Scientists Caught Distant Supermassive Black Hole Burping

Scientists catch supermassive black hole burping- twice

Scientists catch supermassive black hole burping- twice

The expert added that "black holes are voracious eaters, but it turns out they don't have very good table manners" as she compared the space behemoths to "someone eating dinner". In fact, we already have well documented instances of such plumes of gas being ejected from black holes, but the duality of this fresh discovery is what makes it special.

The scientists believe there were two burps in quick succession as the black hole consumed two separate "meals" of matter. The Galaxy is known as J1354, which is around 900 million light years away from Earth.

Ms Comerford explained: "Theory predicted that black holes should flicker on and off very quickly and this galaxy's evidence of black holes does flicker on timescales of 100,000 years - which is long in human timescales, but in cosmological timescales is very fast".

Scientists presented their research regarding the supermassive black hole burping at the American Astronomical Society's annual meeting in Washington, DC. Now that researchers have discovered those belches, it helps them determine the pace of those processes.

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The team used observations from two space telescopes-the Hubble Space Telescope and the Chandra X-ray Observatory-as well as the W.M. Keck Observatory in Mauna Kea, Hawaii, and the Apache Point Observatory near Sunspot, New Mexico. They saw a loop of gas that indicated the more recent belch.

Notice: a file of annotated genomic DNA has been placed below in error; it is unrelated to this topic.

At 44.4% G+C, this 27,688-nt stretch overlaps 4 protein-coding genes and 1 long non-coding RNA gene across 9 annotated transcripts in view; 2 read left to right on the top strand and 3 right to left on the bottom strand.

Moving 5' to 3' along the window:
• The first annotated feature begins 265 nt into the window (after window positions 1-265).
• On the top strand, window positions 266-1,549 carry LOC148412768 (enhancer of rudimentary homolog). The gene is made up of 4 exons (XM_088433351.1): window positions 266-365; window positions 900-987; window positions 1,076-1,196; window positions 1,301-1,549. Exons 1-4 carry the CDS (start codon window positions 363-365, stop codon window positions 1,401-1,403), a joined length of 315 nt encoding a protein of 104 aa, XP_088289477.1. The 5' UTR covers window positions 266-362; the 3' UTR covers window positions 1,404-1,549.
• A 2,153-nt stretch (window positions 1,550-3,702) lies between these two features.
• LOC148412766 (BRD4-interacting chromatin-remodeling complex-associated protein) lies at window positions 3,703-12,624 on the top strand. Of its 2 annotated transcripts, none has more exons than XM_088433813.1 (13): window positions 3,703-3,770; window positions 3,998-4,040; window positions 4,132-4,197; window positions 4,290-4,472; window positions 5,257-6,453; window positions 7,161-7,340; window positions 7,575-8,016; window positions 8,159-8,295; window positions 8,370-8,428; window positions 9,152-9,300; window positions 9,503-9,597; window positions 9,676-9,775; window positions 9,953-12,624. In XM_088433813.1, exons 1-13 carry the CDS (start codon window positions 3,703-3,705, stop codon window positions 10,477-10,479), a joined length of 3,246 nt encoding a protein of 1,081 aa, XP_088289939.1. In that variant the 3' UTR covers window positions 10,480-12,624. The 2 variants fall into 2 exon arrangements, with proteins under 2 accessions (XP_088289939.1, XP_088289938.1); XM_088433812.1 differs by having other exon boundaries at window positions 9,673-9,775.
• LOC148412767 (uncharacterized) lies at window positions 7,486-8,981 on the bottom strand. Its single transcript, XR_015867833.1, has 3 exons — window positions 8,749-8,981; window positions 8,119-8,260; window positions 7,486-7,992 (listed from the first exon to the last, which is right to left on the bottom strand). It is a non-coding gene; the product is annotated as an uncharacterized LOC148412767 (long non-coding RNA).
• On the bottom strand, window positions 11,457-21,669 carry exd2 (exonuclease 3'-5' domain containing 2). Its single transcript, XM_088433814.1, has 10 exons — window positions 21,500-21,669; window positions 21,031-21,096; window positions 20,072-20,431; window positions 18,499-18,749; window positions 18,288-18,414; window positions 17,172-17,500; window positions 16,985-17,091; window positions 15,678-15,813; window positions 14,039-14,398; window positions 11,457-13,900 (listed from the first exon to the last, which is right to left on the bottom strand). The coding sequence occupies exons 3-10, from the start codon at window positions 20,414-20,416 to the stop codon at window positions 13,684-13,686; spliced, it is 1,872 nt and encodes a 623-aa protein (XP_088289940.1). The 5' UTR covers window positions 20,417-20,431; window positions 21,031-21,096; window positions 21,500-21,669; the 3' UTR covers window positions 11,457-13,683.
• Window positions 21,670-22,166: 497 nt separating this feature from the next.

Investigating J1354, Chandra detected a supermassive black hole, millions or billions of times more massive than the Sun, at the centre of the galaxy, embedded in a thick cloud of gas and dust.

'If our solar system was very close to the black hole, though, we'd be fried'.

Black holes follow a predictable cycle of feasting, burping and then napping. "That collision led gas to stream towards the supermassive black hole and feed it two separate meals that led to these two separate burps".

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A rare supermassive black hole has been seen unleashing a huge "double burp" after feasting on stars, gas and planets from a nearby galaxy.

Even our Milky Way galaxy has had at least one burp, said Comerford. In the clearest photo of the event, the beginning of a massive burp is seen shooting out of the upper left of the black hole, while the remnants of an older burp can be spotted still dissipating below it.

'If our Milky Way's black hole became active again, we are far enough away from it that we would be fine.

Well, nearly nothing. As it turns out, supermassive black holes aren't always thorough when gobbling up star systems and solar debris.

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